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" that the clergy were infinitely superior to their neigh6 bours ; and that, if they had not possessed the power 66 they did, it would have been in far worse hands." Those who knew Henry Mackenzie will recognize these last few words as altogether characteristic of his mind: they well convey his hatred of all special pleading, most of all in defence of the Faith which was so dear to him, along with that trust in history as a guide to truth, which is happily taking possession of the more thoughtful men of England, France, and Germany. Indeed the pervading spirit of this his only literary legacy cannot be better expressed than in the words of St. Augustine, whose Confessions were his favourite companion, along with his Greek Testament, during the latter months of his illness : “ Narratione autem historica quum præterita “ etiam hominum instituta narrantur, non inter humana “ instituta ipsa historia numeranda est; quia jam quæ 6 transierunt, nec infecta fieri possunt, in ordine tem“ porum habenda sunt, quorum est conditor et admi“nistrator Deus.”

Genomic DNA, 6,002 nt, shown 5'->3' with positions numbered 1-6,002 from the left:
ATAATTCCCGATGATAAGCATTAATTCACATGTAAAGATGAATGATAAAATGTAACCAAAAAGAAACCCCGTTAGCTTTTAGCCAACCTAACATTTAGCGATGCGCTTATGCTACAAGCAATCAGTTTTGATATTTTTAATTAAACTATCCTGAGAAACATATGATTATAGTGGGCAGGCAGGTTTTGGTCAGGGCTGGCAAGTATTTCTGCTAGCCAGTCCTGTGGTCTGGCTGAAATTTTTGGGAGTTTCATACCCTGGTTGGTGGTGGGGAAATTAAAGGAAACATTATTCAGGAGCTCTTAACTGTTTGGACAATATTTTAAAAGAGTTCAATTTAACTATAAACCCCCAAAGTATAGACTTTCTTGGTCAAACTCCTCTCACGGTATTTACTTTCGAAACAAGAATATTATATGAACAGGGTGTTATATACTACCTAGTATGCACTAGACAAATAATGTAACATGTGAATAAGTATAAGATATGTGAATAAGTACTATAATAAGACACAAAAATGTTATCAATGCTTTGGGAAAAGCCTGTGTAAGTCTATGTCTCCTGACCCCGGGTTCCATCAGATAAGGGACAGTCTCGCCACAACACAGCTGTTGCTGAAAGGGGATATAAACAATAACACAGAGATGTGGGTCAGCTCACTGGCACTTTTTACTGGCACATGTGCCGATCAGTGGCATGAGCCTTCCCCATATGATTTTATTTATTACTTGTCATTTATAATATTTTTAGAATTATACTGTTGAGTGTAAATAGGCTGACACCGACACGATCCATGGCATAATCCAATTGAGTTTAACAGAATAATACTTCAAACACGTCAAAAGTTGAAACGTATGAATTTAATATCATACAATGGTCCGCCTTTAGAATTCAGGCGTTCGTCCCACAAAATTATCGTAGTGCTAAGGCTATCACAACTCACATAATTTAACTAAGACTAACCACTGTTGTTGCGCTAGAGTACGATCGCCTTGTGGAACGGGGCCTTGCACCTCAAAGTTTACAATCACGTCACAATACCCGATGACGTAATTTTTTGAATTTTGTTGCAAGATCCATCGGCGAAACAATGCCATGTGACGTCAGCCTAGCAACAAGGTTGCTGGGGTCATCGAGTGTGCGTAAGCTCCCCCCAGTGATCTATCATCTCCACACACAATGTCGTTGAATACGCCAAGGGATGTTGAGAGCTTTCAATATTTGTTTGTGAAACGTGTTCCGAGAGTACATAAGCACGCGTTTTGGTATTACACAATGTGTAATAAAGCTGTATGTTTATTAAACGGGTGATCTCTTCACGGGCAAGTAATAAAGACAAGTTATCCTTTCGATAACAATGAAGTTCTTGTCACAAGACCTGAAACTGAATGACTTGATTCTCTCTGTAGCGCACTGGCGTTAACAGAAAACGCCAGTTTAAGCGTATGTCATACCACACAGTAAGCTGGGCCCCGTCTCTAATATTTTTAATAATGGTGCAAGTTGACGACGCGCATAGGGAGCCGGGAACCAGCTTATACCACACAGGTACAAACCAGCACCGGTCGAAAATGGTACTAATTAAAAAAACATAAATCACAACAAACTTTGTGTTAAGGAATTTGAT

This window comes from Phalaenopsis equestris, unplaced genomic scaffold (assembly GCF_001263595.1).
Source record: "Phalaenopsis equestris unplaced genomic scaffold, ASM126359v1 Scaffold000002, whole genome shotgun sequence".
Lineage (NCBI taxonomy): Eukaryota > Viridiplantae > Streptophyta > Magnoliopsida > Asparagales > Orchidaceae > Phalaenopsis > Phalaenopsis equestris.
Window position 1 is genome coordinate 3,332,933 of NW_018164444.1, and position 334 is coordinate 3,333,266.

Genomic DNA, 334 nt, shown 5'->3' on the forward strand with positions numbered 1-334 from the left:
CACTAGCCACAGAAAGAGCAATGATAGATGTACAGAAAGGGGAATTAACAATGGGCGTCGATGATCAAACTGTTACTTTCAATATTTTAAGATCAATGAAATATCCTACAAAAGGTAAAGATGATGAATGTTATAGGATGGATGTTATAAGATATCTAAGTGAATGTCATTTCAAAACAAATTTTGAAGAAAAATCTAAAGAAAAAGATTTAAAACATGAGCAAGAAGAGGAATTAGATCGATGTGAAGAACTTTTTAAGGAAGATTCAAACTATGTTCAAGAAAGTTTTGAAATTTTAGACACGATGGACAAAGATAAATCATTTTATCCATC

FENTON J. A. HORT.
TRINITY COLLEGE, CAMBRIDGE,
The subject of this Essay the practical benefits of our faith, as
seen in its representatives the clergy. . . .
telligible except in combination with the polity of the Church.
temporaries. . .
(2) to the political state and progress of nations. .
The progress of the Church due less to its teaching than
Influence of the clergy legitimately strengthened by the
consent of the people in episcopal appointments. . 32—34
Effects of theology on literature and philosophy.
Value of early Christian literature in itself,
Substitution of ethics and politics for physics. .
II. Political influence of the clergy less during this period than
hold civil offices. . . . . .
They laboured not to subvert the empire, but to sow their
I. Difficulty of distinguishing their moral from their political
influence in this period, as acting partly through the
emperor. . .
Law de alimentis for prevention of infanticide. .
affected by Christian improvements of Roman law. .
Early clerical discipline a valuable preparation for future
Bishops authorized as judges.
its rude force, .
and use in keeping alive a taste for speculation.
The more practical theology of the West resulting
in a similar form of monasticism. . .
Improvement of the Roman state through the clergy no